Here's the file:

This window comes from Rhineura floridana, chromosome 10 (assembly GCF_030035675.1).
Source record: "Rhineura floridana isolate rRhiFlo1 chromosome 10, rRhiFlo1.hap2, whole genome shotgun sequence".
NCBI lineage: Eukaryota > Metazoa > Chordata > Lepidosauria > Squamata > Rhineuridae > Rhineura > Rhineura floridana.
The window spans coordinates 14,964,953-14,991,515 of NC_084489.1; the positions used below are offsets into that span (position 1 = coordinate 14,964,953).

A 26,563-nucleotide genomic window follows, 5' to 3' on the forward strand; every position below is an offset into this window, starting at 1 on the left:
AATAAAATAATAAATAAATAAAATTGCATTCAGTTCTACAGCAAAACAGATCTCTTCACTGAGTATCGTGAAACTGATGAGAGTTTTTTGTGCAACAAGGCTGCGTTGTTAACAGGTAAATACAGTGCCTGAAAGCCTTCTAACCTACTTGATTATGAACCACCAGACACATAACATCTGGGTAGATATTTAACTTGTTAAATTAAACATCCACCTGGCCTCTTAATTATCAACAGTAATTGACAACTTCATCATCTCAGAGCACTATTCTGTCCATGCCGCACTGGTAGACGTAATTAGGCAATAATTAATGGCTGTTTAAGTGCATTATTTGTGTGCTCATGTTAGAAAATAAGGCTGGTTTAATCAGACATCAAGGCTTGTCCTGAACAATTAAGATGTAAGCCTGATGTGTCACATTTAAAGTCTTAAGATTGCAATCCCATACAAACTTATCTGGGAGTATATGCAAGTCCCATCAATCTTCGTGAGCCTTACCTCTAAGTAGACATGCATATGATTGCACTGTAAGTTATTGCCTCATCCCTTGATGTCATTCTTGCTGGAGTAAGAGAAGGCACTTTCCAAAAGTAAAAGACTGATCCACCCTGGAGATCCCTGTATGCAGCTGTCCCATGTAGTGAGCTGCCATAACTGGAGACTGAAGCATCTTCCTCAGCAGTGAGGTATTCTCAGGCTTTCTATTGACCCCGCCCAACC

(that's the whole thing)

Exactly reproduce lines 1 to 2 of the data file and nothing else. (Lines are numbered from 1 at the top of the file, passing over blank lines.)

This window comes from Rhineura floridana, chromosome 10 (assembly GCF_030035675.1).
Source record: "Rhineura floridana isolate rRhiFlo1 chromosome 10, rRhiFlo1.hap2, whole genome shotgun sequence".